Monday, February 18, 2019

Judge Cooke: The Man and His Impact on the Law

By Anthony Sokolowski
Anthony Sokolowski, a third year student at Albany Law School, is the Editor-in-Chief of the Center for Judicial Process. He graduated from Utica College in 2016 with a bachelors in political science and minor in philosophy.  In addition to serving as EIC of the Center, Anthony is also the Executive Editor of Albany Law's Government Law Review and the Treasurer of the Italian American Law Society. Upon graduation, Anthony will be working as an Assistant Distract Attorney at the Oneida County District Attorney's Office.

Lawrence Henry Cooke has been described as “a giant . . . [i]n every good and important way.” For a man who began his work days at four in the morning, it cannot be overstated how impressive his impact on the law, not only on the subject matter he covered, but also on the people he encountered along the way.

This paper examines the Judge’s rise to the court, his key decisions as an associate judge and how they impacted they law as well as his decisions as Chief Judge and their impact on the law. The impact will focus mostly on the impact his opinions had on the criminal law field. Lastly, this work concludes with a discussion on his impact on the people he worked with and concluding remarks.

Born in Monticello, New York, Judge Cooke was heavily influenced by his father, George, who as a graduate of Albany Law School, was elected Sullivan County District Attorney in 1909. George Cooke made the transition from attorney to judge when he was elected to County Judge of the Surrogate and Children’s Court in 1926, a position he would spend the next twenty-two years working. Judge Cooke would learn from his father a lesson he would continue to share throughout his career, “when in doubt, always take the high road.”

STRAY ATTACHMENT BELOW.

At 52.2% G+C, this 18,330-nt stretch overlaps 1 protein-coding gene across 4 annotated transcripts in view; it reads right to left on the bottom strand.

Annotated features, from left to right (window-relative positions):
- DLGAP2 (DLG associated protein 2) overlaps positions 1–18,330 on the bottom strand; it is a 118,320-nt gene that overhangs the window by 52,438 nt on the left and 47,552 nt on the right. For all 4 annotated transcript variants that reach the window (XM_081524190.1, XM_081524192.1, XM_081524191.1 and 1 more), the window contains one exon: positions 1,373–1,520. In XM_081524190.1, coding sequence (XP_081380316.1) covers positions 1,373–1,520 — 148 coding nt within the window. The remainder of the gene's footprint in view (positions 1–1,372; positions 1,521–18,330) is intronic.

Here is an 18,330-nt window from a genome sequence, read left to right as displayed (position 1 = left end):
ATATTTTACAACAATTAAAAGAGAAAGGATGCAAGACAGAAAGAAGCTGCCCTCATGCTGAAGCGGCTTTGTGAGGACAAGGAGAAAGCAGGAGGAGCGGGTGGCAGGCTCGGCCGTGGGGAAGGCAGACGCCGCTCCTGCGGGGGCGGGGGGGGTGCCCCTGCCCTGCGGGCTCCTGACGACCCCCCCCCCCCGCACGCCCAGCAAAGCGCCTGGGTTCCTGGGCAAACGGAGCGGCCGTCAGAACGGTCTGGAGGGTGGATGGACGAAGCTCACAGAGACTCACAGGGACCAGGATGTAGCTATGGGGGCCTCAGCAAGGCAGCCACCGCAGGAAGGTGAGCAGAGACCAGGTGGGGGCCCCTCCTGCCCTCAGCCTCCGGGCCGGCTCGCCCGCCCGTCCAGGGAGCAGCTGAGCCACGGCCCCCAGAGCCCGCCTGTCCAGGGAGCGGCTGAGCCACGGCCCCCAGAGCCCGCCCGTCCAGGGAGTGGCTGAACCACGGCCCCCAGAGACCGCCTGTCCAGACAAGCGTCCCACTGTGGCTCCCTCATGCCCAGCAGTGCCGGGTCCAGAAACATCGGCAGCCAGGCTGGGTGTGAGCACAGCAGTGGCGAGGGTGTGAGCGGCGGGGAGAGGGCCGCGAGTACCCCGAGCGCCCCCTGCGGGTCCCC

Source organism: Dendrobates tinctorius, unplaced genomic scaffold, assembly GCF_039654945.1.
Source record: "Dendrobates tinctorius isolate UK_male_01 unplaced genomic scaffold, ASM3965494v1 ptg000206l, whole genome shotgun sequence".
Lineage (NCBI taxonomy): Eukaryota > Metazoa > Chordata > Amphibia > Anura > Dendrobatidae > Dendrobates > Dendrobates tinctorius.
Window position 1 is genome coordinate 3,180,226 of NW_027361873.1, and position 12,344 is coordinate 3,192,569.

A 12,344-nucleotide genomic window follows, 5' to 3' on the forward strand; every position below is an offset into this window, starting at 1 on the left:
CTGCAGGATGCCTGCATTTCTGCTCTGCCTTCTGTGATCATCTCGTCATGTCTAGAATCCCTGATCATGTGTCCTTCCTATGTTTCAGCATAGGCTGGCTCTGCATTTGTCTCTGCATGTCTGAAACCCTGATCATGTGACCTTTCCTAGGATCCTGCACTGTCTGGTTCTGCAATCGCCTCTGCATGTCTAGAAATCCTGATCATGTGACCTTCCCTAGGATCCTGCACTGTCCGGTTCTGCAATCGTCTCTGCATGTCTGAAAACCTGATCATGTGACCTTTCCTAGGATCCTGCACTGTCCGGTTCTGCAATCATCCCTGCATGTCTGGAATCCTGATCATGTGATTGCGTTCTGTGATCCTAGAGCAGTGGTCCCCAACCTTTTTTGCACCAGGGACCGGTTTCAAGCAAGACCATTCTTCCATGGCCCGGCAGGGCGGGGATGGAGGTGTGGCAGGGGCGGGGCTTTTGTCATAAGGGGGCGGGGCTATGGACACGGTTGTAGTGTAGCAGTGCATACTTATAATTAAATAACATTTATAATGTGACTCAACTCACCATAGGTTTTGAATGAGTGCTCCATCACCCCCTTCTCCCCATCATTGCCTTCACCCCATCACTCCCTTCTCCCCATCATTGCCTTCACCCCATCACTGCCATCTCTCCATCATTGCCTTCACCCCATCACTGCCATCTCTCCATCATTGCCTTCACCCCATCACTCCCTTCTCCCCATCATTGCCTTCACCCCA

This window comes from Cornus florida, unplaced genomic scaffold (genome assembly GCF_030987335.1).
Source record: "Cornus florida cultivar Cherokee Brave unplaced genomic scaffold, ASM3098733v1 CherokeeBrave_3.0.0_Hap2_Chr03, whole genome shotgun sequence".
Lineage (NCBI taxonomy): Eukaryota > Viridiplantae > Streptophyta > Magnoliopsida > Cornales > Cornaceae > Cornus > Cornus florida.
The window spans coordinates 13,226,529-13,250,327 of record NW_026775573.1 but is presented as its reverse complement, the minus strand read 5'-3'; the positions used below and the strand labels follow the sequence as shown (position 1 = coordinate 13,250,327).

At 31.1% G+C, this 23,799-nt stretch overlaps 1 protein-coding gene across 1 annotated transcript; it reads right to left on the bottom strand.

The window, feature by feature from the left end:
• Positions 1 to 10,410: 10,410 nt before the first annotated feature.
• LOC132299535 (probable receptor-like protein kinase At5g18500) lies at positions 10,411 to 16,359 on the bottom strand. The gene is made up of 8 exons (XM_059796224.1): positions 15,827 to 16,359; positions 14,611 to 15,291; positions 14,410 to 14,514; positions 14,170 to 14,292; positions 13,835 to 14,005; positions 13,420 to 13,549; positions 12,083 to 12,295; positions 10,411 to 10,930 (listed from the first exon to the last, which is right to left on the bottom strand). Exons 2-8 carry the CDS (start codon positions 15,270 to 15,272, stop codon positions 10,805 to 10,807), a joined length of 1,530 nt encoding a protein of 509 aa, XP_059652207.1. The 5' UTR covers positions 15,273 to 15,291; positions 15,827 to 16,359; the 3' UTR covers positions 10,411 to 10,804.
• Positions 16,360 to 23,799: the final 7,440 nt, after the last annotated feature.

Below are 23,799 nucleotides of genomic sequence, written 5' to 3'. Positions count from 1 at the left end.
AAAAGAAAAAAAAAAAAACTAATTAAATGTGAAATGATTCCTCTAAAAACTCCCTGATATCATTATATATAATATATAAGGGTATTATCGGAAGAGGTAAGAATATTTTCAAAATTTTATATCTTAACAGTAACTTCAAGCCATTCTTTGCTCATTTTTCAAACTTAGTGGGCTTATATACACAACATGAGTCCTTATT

Judge Cooke originally attended Harvard Law School before transferring to Albany Law School to obtain his law degree. He began his practice at the law office of John Lyons. While in private practice, he also worked as a volunteer fireman, was elected as Supervisor of the Town of Thompson and even filled his father shoes by becoming elected to the County Judge of Surrogate and Children’s Court in 1959. This ultimately led to his becoming elected to the Justice of the Supreme Court in the Third Department of New York in 1961, which then led to a cross party nomination by then Governor Nelson Rockefeller in 1968 to New York State’s Appellate Division, Third Department.
To read the paper, open HERE.